The Body Brain Barrier is a membrane that prevents anything that shouldn’t get to our brain passing through it.
It’s essential in protecting the brain from toxins of all forms but is so efficient that it also prevents drugs entering the brain. This has inhibited the formulation of many Alzheimers drug strategies that rely on direct brain contact.
Of course we now know that there are amy things we don’t wnat to get into our brain; one big one being EMF from our mobile phones. damage is easily seen in the brain; whether it is directly caused by the phones is still being fiercely debated. That the brain suffers oxidative damge is not in dispute.
So imagine something with proven selective antioxidant and anti inflammatory abilities. Now imagine that ‘something’ can easily penetrate the brain body barrier.
Now imagine that same something that easily passes out of the brain via the skull if it encounters nothing in the brain it can assist with.
Wow. That’s molecular hydrogen, and a huge number of studies are indicating ita vast number of therapeutic capabilities, including Alzheimers’.
Here’s a video of a discussion with George,a friend of mine, and here’s a list of over sixty scientific studies on the same subject.
..and while we make no claims about the ability of our products to work this way, we do sell products that may assist your body by facilitating its ability to access molecular hydrogen. Learn more here.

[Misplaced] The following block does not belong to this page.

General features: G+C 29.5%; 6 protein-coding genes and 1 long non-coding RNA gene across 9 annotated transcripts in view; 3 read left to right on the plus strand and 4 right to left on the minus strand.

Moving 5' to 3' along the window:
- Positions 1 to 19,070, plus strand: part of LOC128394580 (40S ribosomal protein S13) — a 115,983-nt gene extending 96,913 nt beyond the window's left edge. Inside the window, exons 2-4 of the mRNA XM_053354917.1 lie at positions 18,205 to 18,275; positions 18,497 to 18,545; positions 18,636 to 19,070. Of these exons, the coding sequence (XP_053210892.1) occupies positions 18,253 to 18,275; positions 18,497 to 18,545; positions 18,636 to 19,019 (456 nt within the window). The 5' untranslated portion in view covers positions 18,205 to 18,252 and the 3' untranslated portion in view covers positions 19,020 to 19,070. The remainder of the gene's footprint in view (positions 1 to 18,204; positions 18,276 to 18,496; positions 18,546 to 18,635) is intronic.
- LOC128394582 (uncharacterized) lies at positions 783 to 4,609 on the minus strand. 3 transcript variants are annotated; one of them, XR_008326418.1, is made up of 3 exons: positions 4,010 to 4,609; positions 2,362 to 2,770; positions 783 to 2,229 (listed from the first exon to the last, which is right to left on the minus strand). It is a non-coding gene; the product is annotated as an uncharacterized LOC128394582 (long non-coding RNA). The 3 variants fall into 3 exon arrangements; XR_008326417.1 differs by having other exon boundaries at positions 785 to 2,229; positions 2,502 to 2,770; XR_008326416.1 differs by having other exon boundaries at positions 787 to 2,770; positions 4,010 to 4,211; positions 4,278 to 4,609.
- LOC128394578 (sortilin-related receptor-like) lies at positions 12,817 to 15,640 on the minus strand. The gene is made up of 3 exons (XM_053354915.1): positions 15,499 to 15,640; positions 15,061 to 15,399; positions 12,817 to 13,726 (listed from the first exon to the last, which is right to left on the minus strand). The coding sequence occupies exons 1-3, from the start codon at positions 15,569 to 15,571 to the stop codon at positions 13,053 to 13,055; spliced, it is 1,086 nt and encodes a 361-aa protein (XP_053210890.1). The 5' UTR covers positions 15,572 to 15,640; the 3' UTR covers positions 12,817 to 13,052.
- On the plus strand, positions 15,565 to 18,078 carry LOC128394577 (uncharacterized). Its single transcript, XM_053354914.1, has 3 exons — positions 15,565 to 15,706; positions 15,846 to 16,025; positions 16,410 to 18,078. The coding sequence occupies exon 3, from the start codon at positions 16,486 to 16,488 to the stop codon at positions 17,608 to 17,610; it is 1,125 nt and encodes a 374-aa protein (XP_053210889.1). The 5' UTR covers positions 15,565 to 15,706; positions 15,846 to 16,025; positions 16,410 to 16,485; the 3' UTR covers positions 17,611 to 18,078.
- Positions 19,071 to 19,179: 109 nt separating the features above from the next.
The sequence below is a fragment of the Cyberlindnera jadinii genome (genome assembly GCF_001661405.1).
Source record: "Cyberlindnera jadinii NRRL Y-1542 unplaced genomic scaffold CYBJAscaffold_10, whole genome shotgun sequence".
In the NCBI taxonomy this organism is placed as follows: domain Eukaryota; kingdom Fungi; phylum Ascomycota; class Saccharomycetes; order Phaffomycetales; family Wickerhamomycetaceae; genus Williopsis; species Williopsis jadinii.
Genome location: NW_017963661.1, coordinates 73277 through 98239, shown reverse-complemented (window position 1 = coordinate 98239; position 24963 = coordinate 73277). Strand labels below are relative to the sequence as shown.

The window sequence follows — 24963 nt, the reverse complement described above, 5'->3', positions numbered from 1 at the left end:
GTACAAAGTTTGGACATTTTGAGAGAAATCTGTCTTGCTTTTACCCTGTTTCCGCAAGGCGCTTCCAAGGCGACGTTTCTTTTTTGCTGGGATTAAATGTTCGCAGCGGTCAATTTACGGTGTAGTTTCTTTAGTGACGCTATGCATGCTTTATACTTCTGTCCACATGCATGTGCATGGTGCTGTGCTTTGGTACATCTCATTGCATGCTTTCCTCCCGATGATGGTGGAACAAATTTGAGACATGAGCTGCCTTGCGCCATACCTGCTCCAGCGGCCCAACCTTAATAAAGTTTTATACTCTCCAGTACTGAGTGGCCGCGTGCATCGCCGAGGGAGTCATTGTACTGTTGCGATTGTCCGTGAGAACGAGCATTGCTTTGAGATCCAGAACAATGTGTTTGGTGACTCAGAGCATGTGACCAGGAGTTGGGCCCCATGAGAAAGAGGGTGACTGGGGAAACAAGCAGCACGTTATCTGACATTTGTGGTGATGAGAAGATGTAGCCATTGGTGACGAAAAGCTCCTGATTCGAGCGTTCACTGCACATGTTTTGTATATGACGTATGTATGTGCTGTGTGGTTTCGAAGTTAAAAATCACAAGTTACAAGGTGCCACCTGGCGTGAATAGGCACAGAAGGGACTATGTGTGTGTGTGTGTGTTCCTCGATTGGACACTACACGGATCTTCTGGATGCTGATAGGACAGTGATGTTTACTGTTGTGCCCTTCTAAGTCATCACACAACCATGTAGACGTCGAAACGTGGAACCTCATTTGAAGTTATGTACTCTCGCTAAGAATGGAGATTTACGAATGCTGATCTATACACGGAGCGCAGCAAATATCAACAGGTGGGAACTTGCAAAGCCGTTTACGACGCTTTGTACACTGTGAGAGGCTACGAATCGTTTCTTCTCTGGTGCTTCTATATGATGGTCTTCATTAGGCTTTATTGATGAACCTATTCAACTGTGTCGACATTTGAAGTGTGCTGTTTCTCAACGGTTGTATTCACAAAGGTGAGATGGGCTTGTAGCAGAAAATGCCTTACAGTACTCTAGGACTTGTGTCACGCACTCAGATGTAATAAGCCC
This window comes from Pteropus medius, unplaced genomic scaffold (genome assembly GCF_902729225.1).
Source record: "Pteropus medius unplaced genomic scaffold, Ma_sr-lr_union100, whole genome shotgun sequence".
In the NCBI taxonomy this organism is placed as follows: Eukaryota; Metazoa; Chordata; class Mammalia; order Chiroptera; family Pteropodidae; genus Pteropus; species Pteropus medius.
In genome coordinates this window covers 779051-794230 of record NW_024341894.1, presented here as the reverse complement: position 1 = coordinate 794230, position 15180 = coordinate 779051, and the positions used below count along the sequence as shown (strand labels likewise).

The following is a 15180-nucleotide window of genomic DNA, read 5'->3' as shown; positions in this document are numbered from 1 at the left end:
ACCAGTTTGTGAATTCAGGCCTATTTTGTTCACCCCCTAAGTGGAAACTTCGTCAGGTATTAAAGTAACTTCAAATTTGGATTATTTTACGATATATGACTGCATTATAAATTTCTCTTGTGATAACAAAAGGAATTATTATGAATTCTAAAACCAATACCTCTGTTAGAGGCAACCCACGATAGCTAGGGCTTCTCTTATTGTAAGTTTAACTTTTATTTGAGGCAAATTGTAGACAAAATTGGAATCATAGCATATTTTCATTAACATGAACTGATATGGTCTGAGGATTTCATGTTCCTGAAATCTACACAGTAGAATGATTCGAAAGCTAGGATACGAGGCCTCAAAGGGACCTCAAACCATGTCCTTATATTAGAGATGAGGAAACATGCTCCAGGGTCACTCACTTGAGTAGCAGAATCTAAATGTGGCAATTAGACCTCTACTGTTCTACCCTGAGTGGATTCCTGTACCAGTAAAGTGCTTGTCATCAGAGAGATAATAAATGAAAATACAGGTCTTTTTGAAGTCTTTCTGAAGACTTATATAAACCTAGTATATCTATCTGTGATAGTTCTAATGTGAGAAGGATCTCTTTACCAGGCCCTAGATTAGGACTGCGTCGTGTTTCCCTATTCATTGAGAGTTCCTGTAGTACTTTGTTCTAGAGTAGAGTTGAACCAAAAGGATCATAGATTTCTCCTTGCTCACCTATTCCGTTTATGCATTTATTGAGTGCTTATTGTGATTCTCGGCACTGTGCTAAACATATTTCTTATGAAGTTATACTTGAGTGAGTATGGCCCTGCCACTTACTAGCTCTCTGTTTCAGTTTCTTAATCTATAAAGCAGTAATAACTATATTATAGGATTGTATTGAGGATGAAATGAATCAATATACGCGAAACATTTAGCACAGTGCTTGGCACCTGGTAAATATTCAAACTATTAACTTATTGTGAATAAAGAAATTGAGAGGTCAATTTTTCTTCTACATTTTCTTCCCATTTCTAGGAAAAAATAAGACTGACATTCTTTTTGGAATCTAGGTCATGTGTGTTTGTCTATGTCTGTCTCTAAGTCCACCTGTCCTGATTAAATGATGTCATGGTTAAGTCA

A large, multi-center study led by the UC Davis School of Medicine for the first time has shown that people as young as their 40s have stiffening of the arteries that is associated with subtle structural damage to the brain that is implicated in cognitive decline and Alzheimer’s disease later in life.
A collaboration of UC Davis, the Framingham Heart Study and Boston University, among others, the study found that, among young healthy adults, higher aortic “stiffness” was associated with reduced white matter volume and decreased integrity of the gray matter, and in ages much younger than previously described.
“Effects of Arterial Stiffness on Brain Integrity in Young Adults from the Framingham Heart Study,” is published online in the American Heart Association journal Stroke.
“This study shows for the first time that increasing arterial stiffness is detrimental to the brain, and that increasing stiffness and brain injury begin in early middle life, before we commonly think of prevalent diseases such as atherosclerosis, coronary artery disease or stroke having an impact,” said Pauline Maillard, UC Davis Department of Neurology and Center for Neuroscience and the study’s lead author.
“These results may be a new avenue of treatment to sustain brain health,” she said.
The study also noted that elevated arterial stiffness is the earliest manifestation of systolic hypertension.
“Measures of arterial stiffness may actually be a better measure of vascular health, and should be identified, treated and monitored throughout the lifespan,” Maillard said.
The large study involved approximately 1,900 diverse participants in the Framingham Heart Study, who underwent brain magnetic resonance imaging (MRI), as well as arterial tonometry.
The tests measured the force of arterial blood flow, the carotid femoral pulse wave velocity or CFPWV — the reference standard for noninvasive measurement of aortic stiffness — and its association with subtle injury to the brain’s white and gray matter. The research found that increased CFPWV was associated with greater injury to the brain.